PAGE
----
“We have a social worker on staff who does assessments to find out where people are,” Duffy said. “We find more details and often these people are food insecure. Or prescription insecure. They don’t have money for the copayment. So, micro-grants of $100/month can greatly change their lifestyle. And that’s what we do through our sustenance program. There’s the performance program, which is us taking musicians that are able to travel and go perform. And we take artists all over the world. To festivals everywhere. These people love to perform.” 

But, as is the case with everything everywhere lately, the coronavirus is wiping out scheduled performances.

“That’s a problem right now. Everything’s being cancelled. Last year, we had booked more than 500 individual performances. That directly affects the education side. We feel if we don’t educate the world about these people, they won’t care or know and we won’t sustain our great American tradition.”

COVID-19 has created economic nightmares for millions in the U.S. But there’s a particular frailty to the artists the Music Makers Relief Foundation is seeking to help.

“All our artists are elderly and that makes them extremely vulnerable to this coronavirus,” Duffy said. “Most are in their upper 70s and in their 80s, with diabetes. Most of them that had booked performances have lost all of their shows for the foreseeable future. We can see people saying ‘we’re going to come back in the Fall,’ but when we talk to booking agents, this might not come back for us until next year. Hopefully. The harsh reality of this situation is that many of these artists were already in crisis situations given that they’re so marginalized.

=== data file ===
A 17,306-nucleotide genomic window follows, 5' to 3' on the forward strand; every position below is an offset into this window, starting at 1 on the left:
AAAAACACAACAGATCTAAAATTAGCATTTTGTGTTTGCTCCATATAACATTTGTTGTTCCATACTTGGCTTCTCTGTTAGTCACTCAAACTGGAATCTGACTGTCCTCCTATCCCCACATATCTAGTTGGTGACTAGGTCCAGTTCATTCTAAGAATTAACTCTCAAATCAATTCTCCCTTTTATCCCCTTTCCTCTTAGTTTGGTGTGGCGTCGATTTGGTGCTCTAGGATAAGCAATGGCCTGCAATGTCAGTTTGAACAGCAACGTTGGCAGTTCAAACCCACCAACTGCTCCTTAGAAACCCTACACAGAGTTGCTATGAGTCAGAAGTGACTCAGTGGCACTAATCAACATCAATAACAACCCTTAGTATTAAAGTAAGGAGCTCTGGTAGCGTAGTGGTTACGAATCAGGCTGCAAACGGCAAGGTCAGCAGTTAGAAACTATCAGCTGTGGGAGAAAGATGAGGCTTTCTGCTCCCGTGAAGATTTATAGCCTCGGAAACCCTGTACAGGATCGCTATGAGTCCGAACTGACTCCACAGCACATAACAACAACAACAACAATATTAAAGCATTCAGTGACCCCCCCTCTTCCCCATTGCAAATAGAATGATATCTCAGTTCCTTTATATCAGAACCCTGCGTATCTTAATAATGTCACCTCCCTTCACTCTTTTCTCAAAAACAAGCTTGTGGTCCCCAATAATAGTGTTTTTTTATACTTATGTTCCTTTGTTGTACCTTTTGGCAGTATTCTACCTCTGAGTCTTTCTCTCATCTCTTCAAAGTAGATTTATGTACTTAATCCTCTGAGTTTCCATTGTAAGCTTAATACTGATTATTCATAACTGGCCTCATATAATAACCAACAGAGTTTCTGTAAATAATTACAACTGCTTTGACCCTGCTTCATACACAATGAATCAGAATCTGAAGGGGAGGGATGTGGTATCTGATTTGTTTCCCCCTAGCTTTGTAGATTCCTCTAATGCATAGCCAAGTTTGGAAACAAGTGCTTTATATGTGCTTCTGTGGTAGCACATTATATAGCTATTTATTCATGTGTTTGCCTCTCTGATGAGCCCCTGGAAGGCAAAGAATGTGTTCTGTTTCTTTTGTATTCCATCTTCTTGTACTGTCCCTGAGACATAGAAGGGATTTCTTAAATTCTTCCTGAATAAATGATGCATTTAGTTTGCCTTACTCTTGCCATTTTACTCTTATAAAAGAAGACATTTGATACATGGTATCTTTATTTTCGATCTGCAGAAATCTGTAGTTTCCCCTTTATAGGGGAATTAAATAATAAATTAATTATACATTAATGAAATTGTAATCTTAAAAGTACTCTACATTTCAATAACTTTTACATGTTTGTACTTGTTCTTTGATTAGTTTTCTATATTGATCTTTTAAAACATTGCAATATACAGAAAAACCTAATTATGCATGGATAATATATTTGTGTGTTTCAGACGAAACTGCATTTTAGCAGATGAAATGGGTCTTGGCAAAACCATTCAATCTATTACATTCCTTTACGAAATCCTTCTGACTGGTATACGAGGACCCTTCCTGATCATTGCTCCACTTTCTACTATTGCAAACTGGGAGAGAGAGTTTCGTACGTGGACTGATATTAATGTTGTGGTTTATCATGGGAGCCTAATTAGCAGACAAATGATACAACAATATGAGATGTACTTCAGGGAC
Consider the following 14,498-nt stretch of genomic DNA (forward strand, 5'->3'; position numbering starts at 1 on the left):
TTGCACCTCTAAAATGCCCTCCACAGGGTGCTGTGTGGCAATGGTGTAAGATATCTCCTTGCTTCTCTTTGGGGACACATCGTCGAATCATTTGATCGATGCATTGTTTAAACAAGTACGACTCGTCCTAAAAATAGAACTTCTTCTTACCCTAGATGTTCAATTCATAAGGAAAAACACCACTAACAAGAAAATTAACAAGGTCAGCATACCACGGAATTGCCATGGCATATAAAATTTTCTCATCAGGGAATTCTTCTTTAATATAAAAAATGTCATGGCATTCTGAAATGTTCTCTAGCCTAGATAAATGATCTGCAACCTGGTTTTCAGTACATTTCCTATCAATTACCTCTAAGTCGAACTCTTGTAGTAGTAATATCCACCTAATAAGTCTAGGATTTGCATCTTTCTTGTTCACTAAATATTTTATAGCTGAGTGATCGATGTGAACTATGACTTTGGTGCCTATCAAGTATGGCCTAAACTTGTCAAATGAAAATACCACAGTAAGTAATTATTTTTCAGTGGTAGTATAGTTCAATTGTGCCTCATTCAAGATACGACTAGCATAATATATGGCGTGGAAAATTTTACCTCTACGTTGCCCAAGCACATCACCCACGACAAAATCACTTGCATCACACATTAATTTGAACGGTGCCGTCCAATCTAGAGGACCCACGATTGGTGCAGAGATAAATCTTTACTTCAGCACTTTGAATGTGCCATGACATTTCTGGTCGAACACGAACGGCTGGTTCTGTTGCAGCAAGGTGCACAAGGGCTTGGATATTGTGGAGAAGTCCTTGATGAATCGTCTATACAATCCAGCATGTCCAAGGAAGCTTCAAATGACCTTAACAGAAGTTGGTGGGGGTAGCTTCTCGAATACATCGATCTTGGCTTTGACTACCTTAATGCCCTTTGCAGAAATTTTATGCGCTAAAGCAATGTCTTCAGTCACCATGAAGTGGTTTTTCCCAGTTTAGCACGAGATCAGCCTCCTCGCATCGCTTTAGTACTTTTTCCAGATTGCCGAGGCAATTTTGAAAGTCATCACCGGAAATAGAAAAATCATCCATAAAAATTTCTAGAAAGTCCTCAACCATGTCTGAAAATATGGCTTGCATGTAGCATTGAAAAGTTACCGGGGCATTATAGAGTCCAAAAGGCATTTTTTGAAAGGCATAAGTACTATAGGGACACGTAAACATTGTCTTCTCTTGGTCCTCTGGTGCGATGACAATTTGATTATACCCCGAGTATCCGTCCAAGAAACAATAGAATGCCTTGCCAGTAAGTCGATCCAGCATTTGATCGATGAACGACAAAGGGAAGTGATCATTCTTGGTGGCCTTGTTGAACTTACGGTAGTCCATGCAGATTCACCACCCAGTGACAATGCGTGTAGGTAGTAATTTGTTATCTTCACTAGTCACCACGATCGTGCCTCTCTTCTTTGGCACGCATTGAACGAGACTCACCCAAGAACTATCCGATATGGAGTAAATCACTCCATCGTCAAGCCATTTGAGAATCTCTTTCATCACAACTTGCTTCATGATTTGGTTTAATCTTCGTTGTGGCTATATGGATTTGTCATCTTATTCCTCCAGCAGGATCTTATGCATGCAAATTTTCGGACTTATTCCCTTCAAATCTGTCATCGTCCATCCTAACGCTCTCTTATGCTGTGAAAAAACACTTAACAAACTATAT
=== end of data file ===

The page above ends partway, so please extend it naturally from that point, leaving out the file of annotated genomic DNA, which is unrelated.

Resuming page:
“These musicians have no wherewithal to horde food. They barely have enough. They skips meals. Everyone thinks poverty is just poverty, but folks survive in poverty because they’re smart,” he said.

The Music Makers Relief Foundation operates with a staff of seven. As a result of the cancellations because of the coronavirus, the nonprofit has pivoted and adjusted its primary goal. 

“Now, we just want to ensure that our partner artists are safe and informed,” Duffy said. “We’re doing grocery deliveries, emergency grants are being dispersed to make up for lost gig revenue. We’re making sure they know the CDC guidelines. And as a nonprofit, things are definitely hectic. We’ve been around for 25 years and featured in the national spotlight many times. We’re confident that the public will continue to support us to help these important musicians for years to come. We have to have that faith.”

It can be hard to imagine keeping faith and an optimistic outlook in an already dire living situation. But Duffy said the musicians and their music never ceases to amaze him.

“Well, we were talking to Pat Mother Blues — a singer who lives in North Carolina near Concord,” he said, “and she lost her house in the Lower 9th Ward during Hurricane Katrina. That tore her up. It took her years to get over it. A few years later, her house burned up in a fire. And now this. But she’s taking precautions and keeping her spirits up.”